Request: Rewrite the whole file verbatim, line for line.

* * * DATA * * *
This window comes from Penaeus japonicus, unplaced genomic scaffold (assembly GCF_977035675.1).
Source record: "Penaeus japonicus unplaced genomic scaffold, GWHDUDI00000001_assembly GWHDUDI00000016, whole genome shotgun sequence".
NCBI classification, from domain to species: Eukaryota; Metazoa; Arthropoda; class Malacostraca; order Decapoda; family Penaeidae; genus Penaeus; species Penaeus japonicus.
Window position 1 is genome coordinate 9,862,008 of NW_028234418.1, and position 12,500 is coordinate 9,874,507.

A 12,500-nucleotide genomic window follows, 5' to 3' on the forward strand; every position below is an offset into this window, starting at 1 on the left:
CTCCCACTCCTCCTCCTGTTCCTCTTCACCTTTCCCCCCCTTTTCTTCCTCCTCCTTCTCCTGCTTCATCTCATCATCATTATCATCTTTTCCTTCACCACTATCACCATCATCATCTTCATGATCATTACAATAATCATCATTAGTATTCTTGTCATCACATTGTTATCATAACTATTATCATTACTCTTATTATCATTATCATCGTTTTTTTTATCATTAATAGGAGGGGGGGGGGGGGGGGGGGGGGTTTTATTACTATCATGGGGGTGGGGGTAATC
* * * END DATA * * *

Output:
This window comes from Penaeus japonicus, unplaced genomic scaffold (assembly GCF_977035675.1).
Source record: "Penaeus japonicus unplaced genomic scaffold, GWHDUDI00000001_assembly GWHDUDI00000016, whole genome shotgun sequence".
NCBI classification, from domain to species: Eukaryota; Metazoa; Arthropoda; class Malacostraca; order Decapoda; family Penaeidae; genus Penaeus; species Penaeus japonicus.
Window position 1 is genome coordinate 9,862,008 of NW_028234418.1, and position 12,500 is coordinate 9,874,507.

A 12,500-nucleotide genomic window follows, 5' to 3' on the forward strand; every position below is an offset into this window, starting at 1 on the left:
CTCCCACTCCTCCTCCTGTTCCTCTTCACCTTTCCCCCCCTTTTCTTCCTCCTCCTTCTCCTGCTTCATCTCATCATCATTATCATCTTTTCCTTCACCACTATCACCATCATCATCTTCATGATCATTACAATAATCATCATTAGTATTCTTGTCATCACATTGTTATCATAACTATTATCATTACTCTTATTATCATTATCATCGTTTTTTTTATCATTAATAGGAGGGGGGGGGGGGGGGGGGGGGGTTTTATTACTATCATGGGGGTGGGGGTAATC